IFNULL
MySQL

MySQL IFNULL - Everything You Need to Know

intro

How do you know if two values are equal? You can use the equality operator – or you can use the NULLIF function – here’s everything you need to know.

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Dbvisualizer DBVISUALIZER
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MySQL and other database management systems have many functions. Each of those functions solve a concrete problem NULLIF, or IFNULL, is used to figure out whether two values are equal. In other words, both NULLIF or MySQL IFNULL (these functions mean one and the same) returns a specified value if an expression is NULL, and otherwise, returns the expression specified by the user.

Flow Control Functions in MySQL

MySQL defines IFNULL as one of the flow control functions available in the DBMS. MySQL has different flow control functions, including:

  • CASE – the CASE function is used together with the WHEN|THEN|ELSE|END clause. That means that such SQL queries look like so:
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1 SELECT ... CASE WHEN [condition] THEN [outcome] [ELSE other result] END
Image 1 - CASE function
Image 1 - CASE function

Such a query returns a string if an ID is less, equal, or more than 2, and such queries are used to return a string or a value once a specific condition is met.

  • IF() – the IF function is pretty self-explanatory: it returns a string (user needs to provide two strings – first is for a TRUE value, the next is for a FALSE value) based on the information provided by the user. The IF function looks like this:
Image 2 - the IF function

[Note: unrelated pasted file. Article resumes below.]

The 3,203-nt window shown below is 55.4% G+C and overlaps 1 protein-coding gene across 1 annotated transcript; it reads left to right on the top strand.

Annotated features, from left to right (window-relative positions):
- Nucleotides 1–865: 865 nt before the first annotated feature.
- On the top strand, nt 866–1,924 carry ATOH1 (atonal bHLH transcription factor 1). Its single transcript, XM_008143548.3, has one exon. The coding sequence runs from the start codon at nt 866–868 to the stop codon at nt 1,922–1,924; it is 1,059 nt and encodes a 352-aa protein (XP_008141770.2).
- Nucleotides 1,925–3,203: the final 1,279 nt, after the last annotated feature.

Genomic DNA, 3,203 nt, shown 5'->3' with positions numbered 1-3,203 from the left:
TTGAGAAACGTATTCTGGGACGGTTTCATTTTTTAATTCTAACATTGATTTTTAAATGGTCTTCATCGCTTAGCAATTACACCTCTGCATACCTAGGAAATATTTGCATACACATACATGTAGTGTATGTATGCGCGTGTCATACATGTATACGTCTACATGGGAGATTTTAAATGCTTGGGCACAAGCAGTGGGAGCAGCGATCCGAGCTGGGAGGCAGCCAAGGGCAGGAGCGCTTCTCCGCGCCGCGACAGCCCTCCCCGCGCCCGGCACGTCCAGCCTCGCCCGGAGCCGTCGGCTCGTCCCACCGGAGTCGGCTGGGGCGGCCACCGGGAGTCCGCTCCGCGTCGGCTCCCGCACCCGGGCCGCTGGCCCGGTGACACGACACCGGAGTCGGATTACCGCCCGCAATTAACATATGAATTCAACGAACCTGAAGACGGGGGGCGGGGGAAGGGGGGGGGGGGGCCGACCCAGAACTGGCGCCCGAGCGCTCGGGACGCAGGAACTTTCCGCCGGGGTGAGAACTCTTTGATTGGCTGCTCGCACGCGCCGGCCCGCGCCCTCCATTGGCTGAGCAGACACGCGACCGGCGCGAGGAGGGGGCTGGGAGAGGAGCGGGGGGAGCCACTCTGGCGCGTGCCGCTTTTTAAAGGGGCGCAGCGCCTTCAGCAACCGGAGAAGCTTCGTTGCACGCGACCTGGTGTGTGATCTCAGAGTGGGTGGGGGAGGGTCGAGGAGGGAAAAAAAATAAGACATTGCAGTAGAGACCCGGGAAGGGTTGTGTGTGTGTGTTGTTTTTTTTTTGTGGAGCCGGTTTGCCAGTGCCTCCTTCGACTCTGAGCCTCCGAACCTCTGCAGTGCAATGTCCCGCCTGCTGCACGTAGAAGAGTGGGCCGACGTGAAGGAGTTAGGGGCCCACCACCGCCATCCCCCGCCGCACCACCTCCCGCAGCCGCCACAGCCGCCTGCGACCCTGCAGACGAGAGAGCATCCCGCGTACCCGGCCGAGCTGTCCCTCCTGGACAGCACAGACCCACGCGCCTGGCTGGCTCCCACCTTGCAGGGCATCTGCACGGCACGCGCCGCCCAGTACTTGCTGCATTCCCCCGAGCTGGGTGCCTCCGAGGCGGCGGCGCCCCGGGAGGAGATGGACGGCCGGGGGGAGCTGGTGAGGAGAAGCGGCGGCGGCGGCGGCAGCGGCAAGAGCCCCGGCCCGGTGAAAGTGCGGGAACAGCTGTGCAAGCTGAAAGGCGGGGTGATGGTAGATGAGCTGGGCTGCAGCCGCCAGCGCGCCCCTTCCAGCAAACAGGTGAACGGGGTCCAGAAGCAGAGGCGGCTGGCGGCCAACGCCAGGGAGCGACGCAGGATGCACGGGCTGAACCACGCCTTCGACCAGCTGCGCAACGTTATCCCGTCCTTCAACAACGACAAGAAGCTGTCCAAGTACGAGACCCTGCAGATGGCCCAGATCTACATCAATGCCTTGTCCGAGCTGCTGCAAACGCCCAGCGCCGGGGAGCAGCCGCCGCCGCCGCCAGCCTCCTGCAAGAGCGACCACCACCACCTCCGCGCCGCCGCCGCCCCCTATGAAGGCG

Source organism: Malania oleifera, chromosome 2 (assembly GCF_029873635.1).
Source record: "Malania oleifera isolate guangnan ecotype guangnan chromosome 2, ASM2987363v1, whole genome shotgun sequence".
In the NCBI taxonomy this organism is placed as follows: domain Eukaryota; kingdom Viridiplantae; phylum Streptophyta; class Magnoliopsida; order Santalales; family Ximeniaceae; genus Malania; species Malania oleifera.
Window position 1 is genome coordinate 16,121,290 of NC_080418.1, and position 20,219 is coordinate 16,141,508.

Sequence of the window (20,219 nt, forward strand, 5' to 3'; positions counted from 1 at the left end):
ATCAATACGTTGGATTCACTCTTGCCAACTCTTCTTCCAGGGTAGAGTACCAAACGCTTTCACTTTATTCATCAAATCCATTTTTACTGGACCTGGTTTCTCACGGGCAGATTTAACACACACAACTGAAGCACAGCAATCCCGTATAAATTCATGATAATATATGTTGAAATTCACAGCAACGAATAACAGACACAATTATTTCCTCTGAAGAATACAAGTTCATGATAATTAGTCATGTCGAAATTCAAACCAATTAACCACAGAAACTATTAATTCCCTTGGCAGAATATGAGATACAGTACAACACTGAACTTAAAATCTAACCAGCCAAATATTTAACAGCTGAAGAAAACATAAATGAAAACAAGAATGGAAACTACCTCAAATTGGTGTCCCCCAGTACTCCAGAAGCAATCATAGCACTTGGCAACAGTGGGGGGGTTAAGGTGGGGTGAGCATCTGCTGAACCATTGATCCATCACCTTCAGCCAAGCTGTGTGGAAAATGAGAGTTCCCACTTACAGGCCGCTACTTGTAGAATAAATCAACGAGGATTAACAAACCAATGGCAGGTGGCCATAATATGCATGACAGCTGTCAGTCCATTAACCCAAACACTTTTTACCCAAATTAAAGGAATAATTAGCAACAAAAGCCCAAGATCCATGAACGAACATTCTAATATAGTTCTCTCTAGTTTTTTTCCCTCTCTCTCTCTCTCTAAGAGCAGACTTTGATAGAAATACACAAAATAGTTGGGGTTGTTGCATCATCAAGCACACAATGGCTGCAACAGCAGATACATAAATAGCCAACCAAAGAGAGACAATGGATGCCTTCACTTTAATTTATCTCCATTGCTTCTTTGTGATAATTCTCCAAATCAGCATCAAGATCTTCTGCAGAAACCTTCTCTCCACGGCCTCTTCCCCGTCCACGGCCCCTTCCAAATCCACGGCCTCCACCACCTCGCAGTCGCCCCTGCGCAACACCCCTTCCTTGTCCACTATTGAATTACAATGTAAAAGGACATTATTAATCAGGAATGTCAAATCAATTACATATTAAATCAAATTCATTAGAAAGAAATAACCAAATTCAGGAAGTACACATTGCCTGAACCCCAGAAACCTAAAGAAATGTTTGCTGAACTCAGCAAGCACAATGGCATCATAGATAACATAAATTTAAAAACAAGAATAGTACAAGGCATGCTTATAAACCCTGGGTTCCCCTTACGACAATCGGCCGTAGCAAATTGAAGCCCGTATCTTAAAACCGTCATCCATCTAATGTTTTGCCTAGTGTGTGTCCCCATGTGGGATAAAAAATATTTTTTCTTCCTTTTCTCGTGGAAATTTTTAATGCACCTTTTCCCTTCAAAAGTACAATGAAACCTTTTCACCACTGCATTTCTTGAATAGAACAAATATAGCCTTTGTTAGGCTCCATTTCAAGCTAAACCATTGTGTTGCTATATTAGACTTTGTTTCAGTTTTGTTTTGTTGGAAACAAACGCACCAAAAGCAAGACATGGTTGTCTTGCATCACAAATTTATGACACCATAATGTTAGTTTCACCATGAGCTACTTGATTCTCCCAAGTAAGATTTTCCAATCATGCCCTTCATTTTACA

Image 2 - the IF function
  • IFNULL()or NULLIF() – as we’ve already told you before, both the MySQL IFNULL() function and NULLIF() are the same. A basic usage of the IFNULL() function looks like so:
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1 SELECT IFNULL(“Basic”, “DbVisualizer”);

Such a query would, of course, return the string “Basic”, because the expression isn’t NULL:

Image 3 - the IFNULL Function
Image 3 - the IFNULL Function

All flow control functions, including but not limited to IFNULL, have specific use cases – we will dig into the use cases of IFNULL below.

Use Cases of the MySQL IFNULL Function

Once people use IFNULL, they often combine the function with something else. Here’s a good example of a SQL query that uses the IFNULL MySQL function:

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1 SELECT product_name, price * (stock_amount + IFNULL(Ordered, 0)) FROM products;

Take a close look at this query – it’s definitely not as complex as it sounds.

The Product Query in DbVisualizer
The Product Query in DbVisualizer

All we’re doing is selecting a product name together with the price and multiplying it by the stock amount plus the order amount. If the order amount is NULL, we multiply it by zero (“0”) – that’s the crux of the function and that’s why it’s there in the first place.

IFNULL, in and of itself, isn’t looking very “fancy” – we’ll agree on that one. The whole power of the function is unleashed when combined with other functions.

IFNULL vs COALESCE

IFNULL has a sister, too – her name is COALESCE. The COALESCE function is essentially the same as IFNULL too – to replace IFNULL, use COALESCE like this – in other words, simply replace IFNULL with COALESCE and you’re done:

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1 SELECT product_name, price * (stock_amount + COALESCE(Ordered, 0)) FROM products;

Other Flow Control Functions Explained

As we’ve already told you, the MySQL IFNULL function is not the only flow control function offered by database management systems. Other flow control functions include CASE and IF. Now, we will tell you a little about them as well.

Flow Control with CASE